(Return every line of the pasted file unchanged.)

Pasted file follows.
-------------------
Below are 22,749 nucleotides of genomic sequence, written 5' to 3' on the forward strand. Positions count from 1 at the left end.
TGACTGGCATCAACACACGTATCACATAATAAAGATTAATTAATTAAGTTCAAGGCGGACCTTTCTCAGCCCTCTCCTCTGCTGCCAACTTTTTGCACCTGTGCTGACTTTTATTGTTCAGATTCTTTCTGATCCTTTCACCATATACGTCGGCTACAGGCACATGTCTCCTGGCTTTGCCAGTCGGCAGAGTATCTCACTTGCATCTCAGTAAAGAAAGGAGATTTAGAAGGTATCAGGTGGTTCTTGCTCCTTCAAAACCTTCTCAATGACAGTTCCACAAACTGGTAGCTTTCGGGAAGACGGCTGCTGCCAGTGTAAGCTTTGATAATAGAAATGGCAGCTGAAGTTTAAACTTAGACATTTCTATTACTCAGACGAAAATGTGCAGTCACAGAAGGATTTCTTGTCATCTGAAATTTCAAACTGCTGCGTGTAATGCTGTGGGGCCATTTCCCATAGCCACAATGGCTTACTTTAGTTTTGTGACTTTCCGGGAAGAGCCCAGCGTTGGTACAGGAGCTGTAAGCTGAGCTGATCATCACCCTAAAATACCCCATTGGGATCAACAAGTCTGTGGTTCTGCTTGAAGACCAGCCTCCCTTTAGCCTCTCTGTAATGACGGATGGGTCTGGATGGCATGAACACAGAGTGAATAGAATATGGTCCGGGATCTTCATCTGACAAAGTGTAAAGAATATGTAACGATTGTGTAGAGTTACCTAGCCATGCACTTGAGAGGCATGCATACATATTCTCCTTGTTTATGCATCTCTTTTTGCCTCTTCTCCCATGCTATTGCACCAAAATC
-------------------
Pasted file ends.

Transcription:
Below are 22,749 nucleotides of genomic sequence, written 5' to 3' on the forward strand. Positions count from 1 at the left end.
TGACTGGCATCAACACACGTATCACATAATAAAGATTAATTAATTAAGTTCAAGGCGGACCTTTCTCAGCCCTCTCCTCTGCTGCCAACTTTTTGCACCTGTGCTGACTTTTATTGTTCAGATTCTTTCTGATCCTTTCACCATATACGTCGGCTACAGGCACATGTCTCCTGGCTTTGCCAGTCGGCAGAGTATCTCACTTGCATCTCAGTAAAGAAAGGAGATTTAGAAGGTATCAGGTGGTTCTTGCTCCTTCAAAACCTTCTCAATGACAGTTCCACAAACTGGTAGCTTTCGGGAAGACGGCTGCTGCCAGTGTAAGCTTTGATAATAGAAATGGCAGCTGAAGTTTAAACTTAGACATTTCTATTACTCAGACGAAAATGTGCAGTCACAGAAGGATTTCTTGTCATCTGAAATTTCAAACTGCTGCGTGTAATGCTGTGGGGCCATTTCCCATAGCCACAATGGCTTACTTTAGTTTTGTGACTTTCCGGGAAGAGCCCAGCGTTGGTACAGGAGCTGTAAGCTGAGCTGATCATCACCCTAAAATACCCCATTGGGATCAACAAGTCTGTGGTTCTGCTTGAAGACCAGCCTCCCTTTAGCCTCTCTGTAATGACGGATGGGTCTGGATGGCATGAACACAGAGTGAATAGAATATGGTCCGGGATCTTCATCTGACAAAGTGTAAAGAATATGTAACGATTGTGTAGAGTTACCTAGCCATGCACTTGAGAGGCATGCATACATATTCTCCTTGTTTATGCATCTCTTTTTGCCTCTTCTCCCATGCTATTGCACCAAAATC